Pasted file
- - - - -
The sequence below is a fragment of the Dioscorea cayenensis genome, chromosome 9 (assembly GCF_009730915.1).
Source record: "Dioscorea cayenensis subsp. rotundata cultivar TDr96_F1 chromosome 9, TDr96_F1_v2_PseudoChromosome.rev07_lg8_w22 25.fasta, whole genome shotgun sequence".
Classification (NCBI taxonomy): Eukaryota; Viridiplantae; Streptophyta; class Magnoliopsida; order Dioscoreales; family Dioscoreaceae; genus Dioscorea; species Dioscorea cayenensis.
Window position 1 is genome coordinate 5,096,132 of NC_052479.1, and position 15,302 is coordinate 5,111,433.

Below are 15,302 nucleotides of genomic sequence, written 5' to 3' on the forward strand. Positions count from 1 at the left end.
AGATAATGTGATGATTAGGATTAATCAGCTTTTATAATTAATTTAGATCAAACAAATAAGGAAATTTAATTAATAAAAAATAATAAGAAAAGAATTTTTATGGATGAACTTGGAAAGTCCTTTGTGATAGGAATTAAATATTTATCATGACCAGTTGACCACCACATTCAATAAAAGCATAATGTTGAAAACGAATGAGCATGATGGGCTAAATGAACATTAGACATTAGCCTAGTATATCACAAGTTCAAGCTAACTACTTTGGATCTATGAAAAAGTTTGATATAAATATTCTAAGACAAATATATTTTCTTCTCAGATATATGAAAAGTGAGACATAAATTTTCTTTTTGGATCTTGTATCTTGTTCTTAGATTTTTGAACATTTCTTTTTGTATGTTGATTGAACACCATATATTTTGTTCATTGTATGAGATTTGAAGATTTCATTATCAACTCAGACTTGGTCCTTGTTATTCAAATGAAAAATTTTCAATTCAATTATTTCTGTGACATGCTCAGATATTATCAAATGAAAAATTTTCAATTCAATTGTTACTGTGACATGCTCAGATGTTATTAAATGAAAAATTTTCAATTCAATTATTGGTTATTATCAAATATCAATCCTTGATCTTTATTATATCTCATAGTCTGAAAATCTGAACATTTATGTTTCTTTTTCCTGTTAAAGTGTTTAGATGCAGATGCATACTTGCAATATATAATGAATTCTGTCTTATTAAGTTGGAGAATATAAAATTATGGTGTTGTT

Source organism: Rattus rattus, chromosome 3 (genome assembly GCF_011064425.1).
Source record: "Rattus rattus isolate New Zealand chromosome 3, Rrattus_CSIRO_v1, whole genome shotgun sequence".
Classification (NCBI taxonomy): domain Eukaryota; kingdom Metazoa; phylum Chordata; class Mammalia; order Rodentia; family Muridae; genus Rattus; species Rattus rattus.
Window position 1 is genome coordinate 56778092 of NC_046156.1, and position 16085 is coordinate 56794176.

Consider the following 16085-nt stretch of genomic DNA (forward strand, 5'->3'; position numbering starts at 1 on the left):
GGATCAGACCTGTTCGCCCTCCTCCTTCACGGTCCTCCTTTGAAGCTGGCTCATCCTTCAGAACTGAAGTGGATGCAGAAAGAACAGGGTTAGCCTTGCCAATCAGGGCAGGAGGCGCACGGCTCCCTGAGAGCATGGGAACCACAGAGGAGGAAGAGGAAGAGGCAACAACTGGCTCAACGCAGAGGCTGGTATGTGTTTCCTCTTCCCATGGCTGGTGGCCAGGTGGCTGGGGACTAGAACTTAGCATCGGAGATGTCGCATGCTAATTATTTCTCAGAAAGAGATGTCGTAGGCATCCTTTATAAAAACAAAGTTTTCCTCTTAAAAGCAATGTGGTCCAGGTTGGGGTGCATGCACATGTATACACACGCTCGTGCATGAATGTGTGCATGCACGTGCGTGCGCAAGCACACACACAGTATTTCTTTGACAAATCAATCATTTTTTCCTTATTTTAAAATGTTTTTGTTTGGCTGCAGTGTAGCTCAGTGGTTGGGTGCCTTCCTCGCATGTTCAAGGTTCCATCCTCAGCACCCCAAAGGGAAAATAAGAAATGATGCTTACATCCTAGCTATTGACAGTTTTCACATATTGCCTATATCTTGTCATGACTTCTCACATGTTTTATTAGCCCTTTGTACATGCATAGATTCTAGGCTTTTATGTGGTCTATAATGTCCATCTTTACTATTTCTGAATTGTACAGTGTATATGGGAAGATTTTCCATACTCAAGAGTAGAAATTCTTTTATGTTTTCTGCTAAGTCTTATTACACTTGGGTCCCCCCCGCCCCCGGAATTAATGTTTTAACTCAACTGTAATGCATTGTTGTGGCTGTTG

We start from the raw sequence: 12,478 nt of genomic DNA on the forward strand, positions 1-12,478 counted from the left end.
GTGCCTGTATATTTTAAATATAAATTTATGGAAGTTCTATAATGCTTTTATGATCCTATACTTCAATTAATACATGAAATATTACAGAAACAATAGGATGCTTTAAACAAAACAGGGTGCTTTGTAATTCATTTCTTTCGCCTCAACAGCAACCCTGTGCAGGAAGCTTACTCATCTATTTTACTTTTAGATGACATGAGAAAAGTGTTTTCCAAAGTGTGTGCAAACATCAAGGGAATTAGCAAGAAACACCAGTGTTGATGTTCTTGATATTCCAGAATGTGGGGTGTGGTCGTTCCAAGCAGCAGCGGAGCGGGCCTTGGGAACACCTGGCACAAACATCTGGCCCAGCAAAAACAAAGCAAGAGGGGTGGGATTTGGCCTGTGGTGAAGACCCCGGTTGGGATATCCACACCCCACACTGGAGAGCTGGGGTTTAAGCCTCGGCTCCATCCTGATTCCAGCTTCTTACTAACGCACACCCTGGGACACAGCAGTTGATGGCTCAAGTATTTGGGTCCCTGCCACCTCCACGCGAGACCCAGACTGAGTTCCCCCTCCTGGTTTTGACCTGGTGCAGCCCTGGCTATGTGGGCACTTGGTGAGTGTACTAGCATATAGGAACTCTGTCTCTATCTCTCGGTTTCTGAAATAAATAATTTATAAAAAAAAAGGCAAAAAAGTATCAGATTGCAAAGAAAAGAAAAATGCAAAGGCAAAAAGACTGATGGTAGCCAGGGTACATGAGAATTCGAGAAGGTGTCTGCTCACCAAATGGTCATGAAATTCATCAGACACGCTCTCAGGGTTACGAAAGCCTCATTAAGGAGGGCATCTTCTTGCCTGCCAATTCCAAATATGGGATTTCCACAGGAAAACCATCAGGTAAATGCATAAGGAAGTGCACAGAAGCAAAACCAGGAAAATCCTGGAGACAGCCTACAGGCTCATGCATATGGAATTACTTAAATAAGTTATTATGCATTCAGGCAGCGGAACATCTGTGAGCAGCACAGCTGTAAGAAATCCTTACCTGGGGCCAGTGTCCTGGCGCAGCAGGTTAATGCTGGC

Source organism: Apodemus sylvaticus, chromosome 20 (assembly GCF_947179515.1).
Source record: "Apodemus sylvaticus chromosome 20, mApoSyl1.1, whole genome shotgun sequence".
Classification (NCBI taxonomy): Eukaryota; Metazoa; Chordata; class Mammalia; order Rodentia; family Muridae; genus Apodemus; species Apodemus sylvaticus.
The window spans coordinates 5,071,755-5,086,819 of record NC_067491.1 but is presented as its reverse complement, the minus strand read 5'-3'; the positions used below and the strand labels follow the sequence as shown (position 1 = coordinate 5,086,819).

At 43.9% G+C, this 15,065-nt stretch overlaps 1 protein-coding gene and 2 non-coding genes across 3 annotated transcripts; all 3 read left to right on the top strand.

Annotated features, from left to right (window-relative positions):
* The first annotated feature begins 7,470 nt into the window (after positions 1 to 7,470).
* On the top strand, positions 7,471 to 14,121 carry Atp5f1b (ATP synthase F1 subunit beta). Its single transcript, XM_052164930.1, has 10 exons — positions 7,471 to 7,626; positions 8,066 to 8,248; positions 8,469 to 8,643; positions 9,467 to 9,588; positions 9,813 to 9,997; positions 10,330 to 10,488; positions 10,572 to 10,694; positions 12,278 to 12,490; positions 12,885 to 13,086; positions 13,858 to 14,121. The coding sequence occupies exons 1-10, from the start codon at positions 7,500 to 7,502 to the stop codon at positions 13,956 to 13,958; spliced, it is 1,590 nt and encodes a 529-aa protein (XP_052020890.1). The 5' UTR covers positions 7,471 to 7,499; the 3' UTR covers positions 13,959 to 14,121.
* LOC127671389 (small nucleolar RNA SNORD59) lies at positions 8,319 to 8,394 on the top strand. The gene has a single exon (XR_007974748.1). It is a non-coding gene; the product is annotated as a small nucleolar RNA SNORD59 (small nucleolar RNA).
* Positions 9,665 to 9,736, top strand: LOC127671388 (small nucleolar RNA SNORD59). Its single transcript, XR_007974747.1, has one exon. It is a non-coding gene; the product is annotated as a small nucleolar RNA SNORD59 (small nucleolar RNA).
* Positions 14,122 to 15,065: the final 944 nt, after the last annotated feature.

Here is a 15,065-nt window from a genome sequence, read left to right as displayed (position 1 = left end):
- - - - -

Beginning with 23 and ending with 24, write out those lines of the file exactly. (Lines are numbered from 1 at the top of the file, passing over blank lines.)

* LOC127671389 (small nucleolar RNA SNORD59) lies at positions 8,319 to 8,394 on the top strand. The gene has a single exon (XR_007974748.1). It is a non-coding gene; the product is annotated as a small nucleolar RNA SNORD59 (small nucleolar RNA).
* Positions 9,665 to 9,736, top strand: LOC127671388 (small nucleolar RNA SNORD59). Its single transcript, XR_007974747.1, has one exon. It is a non-coding gene; the product is annotated as a small nucleolar RNA SNORD59 (small nucleolar RNA).